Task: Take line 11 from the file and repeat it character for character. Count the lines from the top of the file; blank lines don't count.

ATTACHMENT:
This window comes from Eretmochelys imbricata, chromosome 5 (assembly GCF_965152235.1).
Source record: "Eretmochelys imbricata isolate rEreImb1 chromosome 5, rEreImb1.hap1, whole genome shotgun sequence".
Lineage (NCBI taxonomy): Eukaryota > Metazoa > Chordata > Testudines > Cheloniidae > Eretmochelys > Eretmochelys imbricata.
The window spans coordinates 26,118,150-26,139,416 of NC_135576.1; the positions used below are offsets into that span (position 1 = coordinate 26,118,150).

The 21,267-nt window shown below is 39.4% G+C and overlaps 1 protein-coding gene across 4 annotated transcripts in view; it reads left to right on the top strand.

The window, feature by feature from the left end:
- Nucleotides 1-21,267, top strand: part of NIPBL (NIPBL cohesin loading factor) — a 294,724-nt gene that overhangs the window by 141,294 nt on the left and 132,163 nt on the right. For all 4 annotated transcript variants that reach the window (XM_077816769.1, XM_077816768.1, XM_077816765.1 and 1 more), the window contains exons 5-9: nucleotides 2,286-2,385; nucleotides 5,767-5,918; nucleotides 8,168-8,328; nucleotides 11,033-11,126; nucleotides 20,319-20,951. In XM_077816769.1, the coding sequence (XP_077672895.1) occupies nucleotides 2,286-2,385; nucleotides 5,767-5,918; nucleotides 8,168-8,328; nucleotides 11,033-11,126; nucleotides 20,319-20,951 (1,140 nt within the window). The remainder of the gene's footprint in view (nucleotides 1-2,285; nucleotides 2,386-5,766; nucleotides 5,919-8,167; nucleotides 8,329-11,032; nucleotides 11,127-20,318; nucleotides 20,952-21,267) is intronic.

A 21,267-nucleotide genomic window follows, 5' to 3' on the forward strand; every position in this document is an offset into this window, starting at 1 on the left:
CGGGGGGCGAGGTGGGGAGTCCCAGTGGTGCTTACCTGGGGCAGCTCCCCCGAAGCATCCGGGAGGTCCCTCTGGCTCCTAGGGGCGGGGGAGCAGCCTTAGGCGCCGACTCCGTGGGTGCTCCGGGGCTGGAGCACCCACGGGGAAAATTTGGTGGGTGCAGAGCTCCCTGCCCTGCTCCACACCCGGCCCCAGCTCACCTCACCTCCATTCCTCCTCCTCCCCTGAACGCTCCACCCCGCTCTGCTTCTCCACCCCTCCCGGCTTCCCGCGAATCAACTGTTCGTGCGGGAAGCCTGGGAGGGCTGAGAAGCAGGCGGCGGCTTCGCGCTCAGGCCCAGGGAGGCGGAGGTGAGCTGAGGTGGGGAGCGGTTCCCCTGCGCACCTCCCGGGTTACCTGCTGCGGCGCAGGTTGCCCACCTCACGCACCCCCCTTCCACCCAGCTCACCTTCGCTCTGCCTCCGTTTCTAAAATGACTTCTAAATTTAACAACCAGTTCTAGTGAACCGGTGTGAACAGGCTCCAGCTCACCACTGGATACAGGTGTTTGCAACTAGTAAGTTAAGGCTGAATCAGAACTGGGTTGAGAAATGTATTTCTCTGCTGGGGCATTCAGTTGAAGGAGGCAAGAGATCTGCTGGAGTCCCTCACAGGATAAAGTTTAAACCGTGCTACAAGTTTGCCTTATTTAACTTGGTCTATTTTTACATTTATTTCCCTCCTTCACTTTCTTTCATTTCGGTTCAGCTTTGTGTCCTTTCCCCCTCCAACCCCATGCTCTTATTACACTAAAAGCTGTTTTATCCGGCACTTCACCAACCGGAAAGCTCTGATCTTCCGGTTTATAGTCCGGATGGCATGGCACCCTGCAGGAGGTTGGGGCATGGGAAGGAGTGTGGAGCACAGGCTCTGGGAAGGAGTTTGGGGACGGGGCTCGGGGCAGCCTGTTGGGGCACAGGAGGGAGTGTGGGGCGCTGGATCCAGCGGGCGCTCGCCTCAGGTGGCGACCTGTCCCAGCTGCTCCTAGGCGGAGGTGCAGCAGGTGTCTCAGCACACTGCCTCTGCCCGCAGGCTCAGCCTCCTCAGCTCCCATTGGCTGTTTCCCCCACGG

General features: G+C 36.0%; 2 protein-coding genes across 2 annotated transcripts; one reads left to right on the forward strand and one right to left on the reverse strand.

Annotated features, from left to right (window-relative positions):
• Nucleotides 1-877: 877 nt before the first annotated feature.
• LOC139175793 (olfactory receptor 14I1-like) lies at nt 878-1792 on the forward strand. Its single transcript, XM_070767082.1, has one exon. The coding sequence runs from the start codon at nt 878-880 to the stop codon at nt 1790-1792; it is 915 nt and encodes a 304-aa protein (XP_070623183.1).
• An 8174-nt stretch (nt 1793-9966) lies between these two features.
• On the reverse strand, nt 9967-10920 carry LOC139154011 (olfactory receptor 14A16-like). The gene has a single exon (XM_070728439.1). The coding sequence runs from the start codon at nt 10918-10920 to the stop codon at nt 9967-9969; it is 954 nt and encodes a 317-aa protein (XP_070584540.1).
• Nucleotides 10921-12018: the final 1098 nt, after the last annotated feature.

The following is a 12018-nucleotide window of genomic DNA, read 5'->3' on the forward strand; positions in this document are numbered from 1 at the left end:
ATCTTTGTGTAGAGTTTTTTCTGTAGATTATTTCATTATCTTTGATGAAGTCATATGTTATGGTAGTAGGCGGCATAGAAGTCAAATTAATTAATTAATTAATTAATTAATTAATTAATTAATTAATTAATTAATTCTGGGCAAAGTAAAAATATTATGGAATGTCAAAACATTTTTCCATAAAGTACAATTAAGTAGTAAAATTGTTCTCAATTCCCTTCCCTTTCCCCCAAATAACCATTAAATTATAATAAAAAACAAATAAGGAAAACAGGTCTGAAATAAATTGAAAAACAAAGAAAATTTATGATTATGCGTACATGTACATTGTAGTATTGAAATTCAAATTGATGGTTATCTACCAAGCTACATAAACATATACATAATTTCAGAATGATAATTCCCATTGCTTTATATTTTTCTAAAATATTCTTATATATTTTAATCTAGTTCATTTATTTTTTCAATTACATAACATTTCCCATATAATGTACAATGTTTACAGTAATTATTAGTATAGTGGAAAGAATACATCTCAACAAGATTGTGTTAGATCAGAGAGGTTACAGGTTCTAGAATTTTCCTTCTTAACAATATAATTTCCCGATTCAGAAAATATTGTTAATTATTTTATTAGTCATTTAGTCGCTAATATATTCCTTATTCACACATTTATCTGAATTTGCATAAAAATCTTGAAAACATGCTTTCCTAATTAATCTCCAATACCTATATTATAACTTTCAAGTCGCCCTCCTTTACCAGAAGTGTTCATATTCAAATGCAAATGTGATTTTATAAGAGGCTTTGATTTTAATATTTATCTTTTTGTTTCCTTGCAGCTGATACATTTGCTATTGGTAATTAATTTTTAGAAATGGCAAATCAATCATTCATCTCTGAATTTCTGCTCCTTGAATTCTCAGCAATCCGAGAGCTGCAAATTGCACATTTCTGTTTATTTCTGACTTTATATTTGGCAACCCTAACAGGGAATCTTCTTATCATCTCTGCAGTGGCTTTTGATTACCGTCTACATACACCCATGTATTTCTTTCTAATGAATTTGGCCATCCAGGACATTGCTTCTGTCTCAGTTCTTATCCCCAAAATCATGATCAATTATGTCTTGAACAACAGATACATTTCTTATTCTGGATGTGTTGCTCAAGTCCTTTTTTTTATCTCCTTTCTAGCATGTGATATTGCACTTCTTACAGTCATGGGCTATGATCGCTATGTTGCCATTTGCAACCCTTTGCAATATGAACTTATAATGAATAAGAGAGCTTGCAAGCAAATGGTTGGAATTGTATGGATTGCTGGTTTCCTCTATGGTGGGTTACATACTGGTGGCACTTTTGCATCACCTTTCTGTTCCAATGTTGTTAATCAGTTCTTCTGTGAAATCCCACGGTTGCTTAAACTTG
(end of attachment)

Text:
Annotated features, from left to right (window-relative positions):